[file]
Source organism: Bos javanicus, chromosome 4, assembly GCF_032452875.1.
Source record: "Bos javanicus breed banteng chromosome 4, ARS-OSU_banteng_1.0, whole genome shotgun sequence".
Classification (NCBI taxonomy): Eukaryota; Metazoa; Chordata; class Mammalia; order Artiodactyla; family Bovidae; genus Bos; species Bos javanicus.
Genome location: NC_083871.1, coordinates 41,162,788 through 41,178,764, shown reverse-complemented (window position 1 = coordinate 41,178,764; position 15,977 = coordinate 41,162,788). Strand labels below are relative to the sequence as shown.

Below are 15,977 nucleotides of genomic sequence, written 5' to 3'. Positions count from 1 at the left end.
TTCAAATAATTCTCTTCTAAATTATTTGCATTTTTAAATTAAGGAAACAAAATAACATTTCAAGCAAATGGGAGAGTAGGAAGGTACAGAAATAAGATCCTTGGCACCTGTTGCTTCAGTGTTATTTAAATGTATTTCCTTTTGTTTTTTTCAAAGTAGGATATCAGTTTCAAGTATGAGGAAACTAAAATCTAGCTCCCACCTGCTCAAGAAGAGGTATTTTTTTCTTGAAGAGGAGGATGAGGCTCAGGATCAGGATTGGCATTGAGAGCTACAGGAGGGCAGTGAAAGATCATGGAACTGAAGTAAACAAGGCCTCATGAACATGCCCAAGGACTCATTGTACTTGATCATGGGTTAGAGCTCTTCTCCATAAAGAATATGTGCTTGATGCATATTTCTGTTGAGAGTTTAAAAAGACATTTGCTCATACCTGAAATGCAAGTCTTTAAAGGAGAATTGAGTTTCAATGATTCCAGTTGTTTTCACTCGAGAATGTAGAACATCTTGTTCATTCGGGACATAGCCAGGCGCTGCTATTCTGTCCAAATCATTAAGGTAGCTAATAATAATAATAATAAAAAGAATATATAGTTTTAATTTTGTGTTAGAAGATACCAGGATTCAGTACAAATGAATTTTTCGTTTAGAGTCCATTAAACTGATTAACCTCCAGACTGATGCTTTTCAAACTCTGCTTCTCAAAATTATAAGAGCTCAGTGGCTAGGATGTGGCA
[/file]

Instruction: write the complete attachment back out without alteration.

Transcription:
Source organism: Bos javanicus, chromosome 4, assembly GCF_032452875.1.
Source record: "Bos javanicus breed banteng chromosome 4, ARS-OSU_banteng_1.0, whole genome shotgun sequence".
Classification (NCBI taxonomy): Eukaryota; Metazoa; Chordata; class Mammalia; order Artiodactyla; family Bovidae; genus Bos; species Bos javanicus.
Genome location: NC_083871.1, coordinates 41,162,788 through 41,178,764, shown reverse-complemented (window position 1 = coordinate 41,178,764; position 15,977 = coordinate 41,162,788). Strand labels below are relative to the sequence as shown.

Below are 15,977 nucleotides of genomic sequence, written 5' to 3'. Positions count from 1 at the left end.
TTCAAATAATTCTCTTCTAAATTATTTGCATTTTTAAATTAAGGAAACAAAATAACATTTCAAGCAAATGGGAGAGTAGGAAGGTACAGAAATAAGATCCTTGGCACCTGTTGCTTCAGTGTTATTTAAATGTATTTCCTTTTGTTTTTTTCAAAGTAGGATATCAGTTTCAAGTATGAGGAAACTAAAATCTAGCTCCCACCTGCTCAAGAAGAGGTATTTTTTTCTTGAAGAGGAGGATGAGGCTCAGGATCAGGATTGGCATTGAGAGCTACAGGAGGGCAGTGAAAGATCATGGAACTGAAGTAAACAAGGCCTCATGAACATGCCCAAGGACTCATTGTACTTGATCATGGGTTAGAGCTCTTCTCCATAAAGAATATGTGCTTGATGCATATTTCTGTTGAGAGTTTAAAAAGACATTTGCTCATACCTGAAATGCAAGTCTTTAAAGGAGAATTGAGTTTCAATGATTCCAGTTGTTTTCACTCGAGAATGTAGAACATCTTGTTCATTCGGGACATAGCCAGGCGCTGCTATTCTGTCCAAATCATTAAGGTAGCTAATAATAATAATAATAAAAAGAATATATAGTTTTAATTTTGTGTTAGAAGATACCAGGATTCAGTACAAATGAATTTTTCGTTTAGAGTCCATTAAACTGATTAACCTCCAGACTGATGCTTTTCAAACTCTGCTTCTCAAAATTATAAGAGCTCAGTGGCTAGGATGTGGCA